When it comes to training horses to tolerate separation, sooner is always better than later. “Horses can be conditioned to be separated from the herd,” says Nugent. “It is really beneficial if this type of training occurs when horses are young so that they grow up used to it.”
While training is an excellent way to help horses overcome separation anxiety, prevention is equally important. According to Emma Creighton, PhD, senior lecturer in animal behavior and welfare at the University of Chester in England, “Owners can treat separation anxiety to minimize its impact, but they are better advised to prevent their horses from developing intense social bonds in the first place.”
Some horse owners pair anxious equines with animal companions, including goats, donkeys, and dogs. While many horses take comfort in the presence of other animals–and even their human owners–there’s really no substitute for the companionship of other horses. “Ideally, says Hanggi, “all horses should live with other horses in as natural an environment as possible.”
Kinder, Gentler Weaning
One of the most familiar types of separation anxiety occurs when mares and foals are separated at weaning. Among domestic horses, the weaning process has the potential to be enormously stressful for both mares and foals, and for this reason it should be approached with great care. In the wild, on the other hand, weaning is a kinder, gentler, and more gradual process. Youngsters typically stay with their dams for two to three years. They drift away only after they’ve had a chance to become more mature and independent.
“In captivity, weaning that mirrors this pattern produces socially more balanced individuals that are reputedly easier to train and suffer fewer behavioral problems,” notes Creighton.
Over the past three decades, Maureen Horton of Thirteen Oaks Arabians in Blountville, Tenn., has weaned hundreds of foals. “Our process is based on the weaning practices I observed while visiting breeding farms in Poland,” she says. “It’s continued to evolve and improve with each passing year.”
At Horton’s farm broodmares and their foals are pastured together. In the first few months of life, the foals are led into the broodmare barn alongside their dams for daily feeding and grooming. “They may spend less than an hour a day inside,” she explains, “but this simple routine gets them used to being handled, and it also gets them accustomed to coming into and out of the barn.”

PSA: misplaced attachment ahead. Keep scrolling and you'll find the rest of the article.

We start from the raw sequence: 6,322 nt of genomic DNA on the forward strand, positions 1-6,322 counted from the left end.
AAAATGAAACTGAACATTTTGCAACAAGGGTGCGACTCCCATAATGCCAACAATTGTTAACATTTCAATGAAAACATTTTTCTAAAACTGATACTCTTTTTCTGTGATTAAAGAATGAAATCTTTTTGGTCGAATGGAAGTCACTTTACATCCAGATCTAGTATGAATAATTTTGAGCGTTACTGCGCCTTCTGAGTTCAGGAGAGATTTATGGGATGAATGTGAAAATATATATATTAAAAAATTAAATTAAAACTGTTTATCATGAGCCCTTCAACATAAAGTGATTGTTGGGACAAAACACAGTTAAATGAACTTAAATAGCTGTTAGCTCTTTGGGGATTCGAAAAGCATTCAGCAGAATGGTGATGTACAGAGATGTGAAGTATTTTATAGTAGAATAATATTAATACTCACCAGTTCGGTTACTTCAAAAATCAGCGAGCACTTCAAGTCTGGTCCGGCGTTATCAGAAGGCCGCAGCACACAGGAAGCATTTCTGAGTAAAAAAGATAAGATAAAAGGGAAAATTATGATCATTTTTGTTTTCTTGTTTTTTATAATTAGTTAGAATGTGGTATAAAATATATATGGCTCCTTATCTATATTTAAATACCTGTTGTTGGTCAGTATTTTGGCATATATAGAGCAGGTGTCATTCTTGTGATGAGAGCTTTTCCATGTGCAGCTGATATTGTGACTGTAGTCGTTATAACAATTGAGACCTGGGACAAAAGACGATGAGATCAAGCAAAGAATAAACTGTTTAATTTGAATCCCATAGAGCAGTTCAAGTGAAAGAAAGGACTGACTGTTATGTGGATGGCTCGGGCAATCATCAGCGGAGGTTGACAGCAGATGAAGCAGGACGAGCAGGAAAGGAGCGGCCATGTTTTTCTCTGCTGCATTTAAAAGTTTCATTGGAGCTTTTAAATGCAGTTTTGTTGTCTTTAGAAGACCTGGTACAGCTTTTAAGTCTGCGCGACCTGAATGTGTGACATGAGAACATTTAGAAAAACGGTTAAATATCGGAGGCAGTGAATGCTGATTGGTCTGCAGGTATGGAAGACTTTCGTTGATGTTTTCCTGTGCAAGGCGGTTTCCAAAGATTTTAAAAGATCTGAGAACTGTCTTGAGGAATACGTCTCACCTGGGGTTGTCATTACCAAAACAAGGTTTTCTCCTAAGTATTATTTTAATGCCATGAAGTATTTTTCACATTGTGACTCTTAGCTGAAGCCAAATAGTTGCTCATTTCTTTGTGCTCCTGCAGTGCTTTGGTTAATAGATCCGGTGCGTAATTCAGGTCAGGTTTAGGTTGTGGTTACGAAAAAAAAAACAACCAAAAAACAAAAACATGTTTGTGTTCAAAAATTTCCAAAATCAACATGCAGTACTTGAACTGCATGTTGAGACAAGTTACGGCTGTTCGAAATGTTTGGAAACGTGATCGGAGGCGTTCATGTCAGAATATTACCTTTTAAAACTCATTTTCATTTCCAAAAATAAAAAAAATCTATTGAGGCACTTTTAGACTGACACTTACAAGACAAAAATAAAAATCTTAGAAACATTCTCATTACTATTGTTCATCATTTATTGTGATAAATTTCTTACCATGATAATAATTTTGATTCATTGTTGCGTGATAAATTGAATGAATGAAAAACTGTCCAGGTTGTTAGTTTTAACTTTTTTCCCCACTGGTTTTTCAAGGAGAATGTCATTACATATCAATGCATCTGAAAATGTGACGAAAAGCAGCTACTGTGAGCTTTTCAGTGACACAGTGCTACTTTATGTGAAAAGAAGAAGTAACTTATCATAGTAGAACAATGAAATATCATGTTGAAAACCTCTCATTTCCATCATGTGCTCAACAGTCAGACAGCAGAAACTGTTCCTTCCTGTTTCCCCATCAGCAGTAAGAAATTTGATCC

When the foals are halter broke, eating a sufficient amount of grain, and gaining weight at an acceptable rate, they’re ready to be weaned–one at a time. The dam of the oldest foal is taken to a remote pasture to join another group of familiar horses, and her foal is left in the company of the herd.
“It’s very stressful for foals to be isolated in a stall during weaning, and this stress can make them much more susceptible to pneumonia,” Horton says. “During weaning, we find that the foals are safer, healthier, and more comfortable in the pasture with the other foals and the broodmares they’ve known since birth.”
For several days following separation from its mother, the newly weaned foal and the remainder of the herd are left outside. “The foal still misses his mother,” Horton notes, “but he takes comfort in being around the other mares and foals.”
When the newly weaned foal has adjusted to separation from his mother, he’s ready to slip back to his old routine. Once again, he’s led to the stall that he once shared with his dam for daily feeding and grooming. “This way, he’s separated from the herd and stalled by himself for a few minutes each day,” Horton says. “It helps him adjust to being alone for short periods, and prevents him from becoming too attached to the other weanlings.”
When it’s time for the other foals in the herd to be weaned, the process is repeated, until the last broodmare is led away. “I’ve studied many different weaning methods,” says Horton, “and this one seems to be the one that is most effective, with the least amount of trauma to both mare and foal.”
Separation Anxiety in Show Horses
Show horses and other performance horses are particularly vulnerable to separation anxiety, especially in the early stages of their career. “Horse owners need to remember that horses are herd animals, and their natural instinct is to stick together and to be a part of a herd,” says Palm. “When you wean a mature horse from the herd or from a buddy, it’s almost like weaning a mare and a foal. You have to work with the horse to change his habits. The more the horse is exposed to new things, the more easily he adjusts to different situations, including separation.”
Regardless of age, gender, or job, horses need to interact with other equines. “All horses should be allowed to have close contact with other horses on a regular basis,” said Hanggi, keeping in mind these strategies to help horses be healthy in their attachments. “It is up to us, as owners and trainers, to help our horses overcome separation issues.”